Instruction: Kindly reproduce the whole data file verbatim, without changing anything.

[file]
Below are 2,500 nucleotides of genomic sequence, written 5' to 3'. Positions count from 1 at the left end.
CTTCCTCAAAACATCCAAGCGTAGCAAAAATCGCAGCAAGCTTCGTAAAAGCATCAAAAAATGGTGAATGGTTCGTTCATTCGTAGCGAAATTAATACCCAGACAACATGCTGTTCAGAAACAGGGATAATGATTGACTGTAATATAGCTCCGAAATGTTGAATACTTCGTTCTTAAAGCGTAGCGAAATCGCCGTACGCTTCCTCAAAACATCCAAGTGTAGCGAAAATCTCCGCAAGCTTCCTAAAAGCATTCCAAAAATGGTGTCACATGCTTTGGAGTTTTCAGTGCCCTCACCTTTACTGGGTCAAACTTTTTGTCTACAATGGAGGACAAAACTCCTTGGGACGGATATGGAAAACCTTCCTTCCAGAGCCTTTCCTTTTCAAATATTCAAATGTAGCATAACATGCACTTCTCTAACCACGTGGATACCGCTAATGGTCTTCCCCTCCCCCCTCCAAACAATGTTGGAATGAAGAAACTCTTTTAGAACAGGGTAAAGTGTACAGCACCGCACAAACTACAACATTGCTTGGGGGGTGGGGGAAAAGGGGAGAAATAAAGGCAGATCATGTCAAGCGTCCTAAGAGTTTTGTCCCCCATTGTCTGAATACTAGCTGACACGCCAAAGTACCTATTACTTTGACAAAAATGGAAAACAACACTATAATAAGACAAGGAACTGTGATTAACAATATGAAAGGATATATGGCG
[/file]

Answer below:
Below are 2,500 nucleotides of genomic sequence, written 5' to 3'. Positions count from 1 at the left end.
CTTCCTCAAAACATCCAAGCGTAGCAAAAATCGCAGCAAGCTTCGTAAAAGCATCAAAAAATGGTGAATGGTTCGTTCATTCGTAGCGAAATTAATACCCAGACAACATGCTGTTCAGAAACAGGGATAATGATTGACTGTAATATAGCTCCGAAATGTTGAATACTTCGTTCTTAAAGCGTAGCGAAATCGCCGTACGCTTCCTCAAAACATCCAAGTGTAGCGAAAATCTCCGCAAGCTTCCTAAAAGCATTCCAAAAATGGTGTCACATGCTTTGGAGTTTTCAGTGCCCTCACCTTTACTGGGTCAAACTTTTTGTCTACAATGGAGGACAAAACTCCTTGGGACGGATATGGAAAACCTTCCTTCCAGAGCCTTTCCTTTTCAAATATTCAAATGTAGCATAACATGCACTTCTCTAACCACGTGGATACCGCTAATGGTCTTCCCCTCCCCCCTCCAAACAATGTTGGAATGAAGAAACTCTTTTAGAACAGGGTAAAGTGTACAGCACCGCACAAACTACAACATTGCTTGGGGGGTGGGGGAAAAGGGGAGAAATAAAGGCAGATCATGTCAAGCGTCCTAAGAGTTTTGTCCCCCATTGTCTGAATACTAGCTGACACGCCAAAGTACCTATTACTTTGACAAAAATGGAAAACAACACTATAATAAGACAAGGAACTGTGATTAACAATATGAAAGGATATATGGCG